PRIOR (PAST (PREORDAINED Yes1 ( Male "Terry", Do "make", [ Other "a fine husband", ( For, Female "Julie" ) ] ) )) -> "Terry would have made a fine husband for Julie."
The point is that Julie’s past wedding to someone else now rules out the possibility of a marriage to Terry. Consequently the speaker is obliged to retreat to a point prior to the already past marriage to someone else.
This diagnosis also explains a systematic ambiguity in phrases like
"he might/could have gone", which can convey secondary
PAST DISPLACED PAST messages (it is possible that he went), and also secondary
PRIOR PAST PREORDAINED messages (before the event, it was possible for him to go). For example:
PRIOR (PAST (PREORDAINED Maybe1 ( Other "that dart", Do "land", [ In, Other "baby’s eye" ] ) )) -> "That dart might have landed in baby’s eye." -- it was a close thing, please be more careful in the future PAST (DISPLACED Maybe1 (PAST ( Other "that dart", Do "land", [ In, Other "baby’s eye" ] ) )) -> "That dart might have landed in baby’s eye." -- I can’t find it anywhere else, and that would explain why she won’t stop crying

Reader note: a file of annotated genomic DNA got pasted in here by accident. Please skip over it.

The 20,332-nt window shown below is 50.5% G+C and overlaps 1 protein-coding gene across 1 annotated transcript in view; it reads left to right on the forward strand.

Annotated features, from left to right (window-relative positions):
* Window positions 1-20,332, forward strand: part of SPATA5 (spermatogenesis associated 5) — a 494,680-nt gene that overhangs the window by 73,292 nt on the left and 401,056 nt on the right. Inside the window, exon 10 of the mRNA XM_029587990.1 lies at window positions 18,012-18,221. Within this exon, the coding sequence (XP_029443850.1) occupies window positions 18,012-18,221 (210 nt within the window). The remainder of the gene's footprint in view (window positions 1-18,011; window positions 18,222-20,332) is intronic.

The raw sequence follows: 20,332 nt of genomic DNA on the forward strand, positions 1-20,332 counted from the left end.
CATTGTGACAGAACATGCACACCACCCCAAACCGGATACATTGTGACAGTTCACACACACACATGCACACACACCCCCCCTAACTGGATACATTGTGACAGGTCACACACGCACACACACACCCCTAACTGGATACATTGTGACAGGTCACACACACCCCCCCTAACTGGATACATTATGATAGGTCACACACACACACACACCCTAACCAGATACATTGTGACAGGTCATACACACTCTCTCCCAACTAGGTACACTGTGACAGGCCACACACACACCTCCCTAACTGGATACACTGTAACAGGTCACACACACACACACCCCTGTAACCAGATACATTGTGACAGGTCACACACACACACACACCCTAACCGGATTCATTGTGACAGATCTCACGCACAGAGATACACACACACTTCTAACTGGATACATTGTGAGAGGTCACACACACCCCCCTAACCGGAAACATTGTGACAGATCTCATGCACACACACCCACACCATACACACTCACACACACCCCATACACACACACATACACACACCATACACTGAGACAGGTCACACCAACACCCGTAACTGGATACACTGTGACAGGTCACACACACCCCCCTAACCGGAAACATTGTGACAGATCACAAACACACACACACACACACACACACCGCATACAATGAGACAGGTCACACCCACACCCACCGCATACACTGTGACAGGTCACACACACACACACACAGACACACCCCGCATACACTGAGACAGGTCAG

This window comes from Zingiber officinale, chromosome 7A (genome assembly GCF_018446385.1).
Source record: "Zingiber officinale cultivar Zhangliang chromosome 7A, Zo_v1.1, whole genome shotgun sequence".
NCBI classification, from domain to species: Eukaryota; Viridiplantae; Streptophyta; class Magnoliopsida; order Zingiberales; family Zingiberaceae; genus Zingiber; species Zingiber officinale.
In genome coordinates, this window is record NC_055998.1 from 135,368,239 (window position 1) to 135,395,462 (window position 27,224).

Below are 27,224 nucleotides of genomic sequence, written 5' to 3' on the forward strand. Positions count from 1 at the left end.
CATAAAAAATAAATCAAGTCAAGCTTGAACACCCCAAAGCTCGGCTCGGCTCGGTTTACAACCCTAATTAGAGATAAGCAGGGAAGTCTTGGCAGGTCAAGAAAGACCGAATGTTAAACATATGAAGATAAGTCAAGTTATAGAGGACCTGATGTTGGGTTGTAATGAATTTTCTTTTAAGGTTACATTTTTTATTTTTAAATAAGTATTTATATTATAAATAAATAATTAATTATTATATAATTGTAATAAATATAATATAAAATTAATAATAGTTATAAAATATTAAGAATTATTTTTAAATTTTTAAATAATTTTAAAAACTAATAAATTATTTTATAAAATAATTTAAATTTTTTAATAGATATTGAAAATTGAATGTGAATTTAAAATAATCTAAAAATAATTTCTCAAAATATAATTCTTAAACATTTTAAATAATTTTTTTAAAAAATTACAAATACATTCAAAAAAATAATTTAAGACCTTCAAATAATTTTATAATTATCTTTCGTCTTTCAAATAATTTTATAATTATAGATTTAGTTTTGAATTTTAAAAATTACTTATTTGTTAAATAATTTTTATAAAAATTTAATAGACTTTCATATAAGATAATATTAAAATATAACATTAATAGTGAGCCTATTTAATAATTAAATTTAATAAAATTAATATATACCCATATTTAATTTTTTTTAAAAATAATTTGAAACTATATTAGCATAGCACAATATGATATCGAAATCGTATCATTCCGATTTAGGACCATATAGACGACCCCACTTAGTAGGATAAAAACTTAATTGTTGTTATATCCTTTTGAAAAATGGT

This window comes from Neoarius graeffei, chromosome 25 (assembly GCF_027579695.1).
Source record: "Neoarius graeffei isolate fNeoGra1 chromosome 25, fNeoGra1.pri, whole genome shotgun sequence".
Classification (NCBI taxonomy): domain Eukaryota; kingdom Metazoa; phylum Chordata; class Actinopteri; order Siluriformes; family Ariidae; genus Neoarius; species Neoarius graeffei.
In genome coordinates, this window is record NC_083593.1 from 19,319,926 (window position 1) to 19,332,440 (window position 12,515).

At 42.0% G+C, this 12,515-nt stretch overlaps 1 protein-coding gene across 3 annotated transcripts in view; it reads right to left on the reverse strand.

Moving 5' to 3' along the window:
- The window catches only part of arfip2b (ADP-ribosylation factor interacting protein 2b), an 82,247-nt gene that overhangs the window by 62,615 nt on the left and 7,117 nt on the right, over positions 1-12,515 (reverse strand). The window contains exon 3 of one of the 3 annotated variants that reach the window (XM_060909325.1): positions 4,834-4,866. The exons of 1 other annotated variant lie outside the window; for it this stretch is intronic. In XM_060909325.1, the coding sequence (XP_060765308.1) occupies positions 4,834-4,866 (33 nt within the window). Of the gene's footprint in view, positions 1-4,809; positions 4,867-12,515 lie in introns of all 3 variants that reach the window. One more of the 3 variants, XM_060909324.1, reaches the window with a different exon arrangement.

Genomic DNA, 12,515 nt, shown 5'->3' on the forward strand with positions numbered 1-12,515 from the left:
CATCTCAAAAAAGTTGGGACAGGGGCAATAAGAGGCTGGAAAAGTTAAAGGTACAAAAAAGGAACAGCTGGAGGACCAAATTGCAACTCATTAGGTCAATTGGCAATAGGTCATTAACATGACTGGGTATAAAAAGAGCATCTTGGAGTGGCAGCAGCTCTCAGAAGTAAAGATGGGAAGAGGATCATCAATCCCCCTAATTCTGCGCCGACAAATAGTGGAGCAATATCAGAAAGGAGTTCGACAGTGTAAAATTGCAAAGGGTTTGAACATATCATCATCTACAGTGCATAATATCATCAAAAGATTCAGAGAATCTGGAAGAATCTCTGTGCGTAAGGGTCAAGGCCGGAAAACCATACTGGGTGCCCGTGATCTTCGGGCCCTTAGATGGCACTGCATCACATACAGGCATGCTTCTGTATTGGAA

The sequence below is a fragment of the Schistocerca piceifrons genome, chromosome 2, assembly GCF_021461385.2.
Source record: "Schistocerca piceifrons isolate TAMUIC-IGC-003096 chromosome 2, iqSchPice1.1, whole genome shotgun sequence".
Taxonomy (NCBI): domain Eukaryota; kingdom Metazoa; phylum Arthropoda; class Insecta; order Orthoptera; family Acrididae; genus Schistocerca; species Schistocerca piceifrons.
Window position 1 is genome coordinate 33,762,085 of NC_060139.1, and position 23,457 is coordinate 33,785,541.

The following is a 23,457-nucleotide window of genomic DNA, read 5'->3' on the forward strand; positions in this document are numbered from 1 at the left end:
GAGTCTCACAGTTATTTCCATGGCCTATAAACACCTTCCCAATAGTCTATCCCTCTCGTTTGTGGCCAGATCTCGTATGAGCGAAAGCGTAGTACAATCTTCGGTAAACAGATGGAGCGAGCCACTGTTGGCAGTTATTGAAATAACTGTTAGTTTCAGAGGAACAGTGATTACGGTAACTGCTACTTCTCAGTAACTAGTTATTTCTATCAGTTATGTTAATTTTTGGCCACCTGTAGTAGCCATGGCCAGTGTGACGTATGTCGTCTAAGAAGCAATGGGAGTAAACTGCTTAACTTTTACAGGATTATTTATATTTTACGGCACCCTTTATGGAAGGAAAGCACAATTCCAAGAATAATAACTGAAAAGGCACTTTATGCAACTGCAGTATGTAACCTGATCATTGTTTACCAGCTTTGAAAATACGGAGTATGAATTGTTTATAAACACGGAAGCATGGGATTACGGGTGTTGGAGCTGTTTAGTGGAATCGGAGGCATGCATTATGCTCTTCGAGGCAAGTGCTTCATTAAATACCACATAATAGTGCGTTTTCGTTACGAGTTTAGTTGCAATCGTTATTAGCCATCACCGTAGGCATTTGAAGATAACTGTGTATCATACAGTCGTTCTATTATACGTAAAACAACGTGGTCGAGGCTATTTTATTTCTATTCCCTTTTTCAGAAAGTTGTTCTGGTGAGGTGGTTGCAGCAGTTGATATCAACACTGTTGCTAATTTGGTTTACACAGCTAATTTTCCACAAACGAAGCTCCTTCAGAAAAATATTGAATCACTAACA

PRIOR PAST PREORDAINED messages, as already noted, are common in counterfactual contexts: it didn’t in fact happen, but before the fact it would/could/should/etc. have happened. Note however that such messages do not entail that whatever it was didn’t happen, and are also common in reconstructive reasoning, where the point is rather to avoid commitment on the matter one way or the other:
PRIOR (PAST (PREORDAINED Maybe1 ( Male, Do "come", [ Other "this way" ] ) )) -> "He might have come this way." -- and if he had, he would have left footprints, so let’s see if there are any
The case of secondary
PRIOR PAST PREORDAINED messages provide the clearest evidence for two things that I claimed in the previous section, namely that the modal
"need" can be used in a past as well as a present sense, and that
"ought" is used only in a past sense. For consider the following sentences, all of which seem to sport a secondary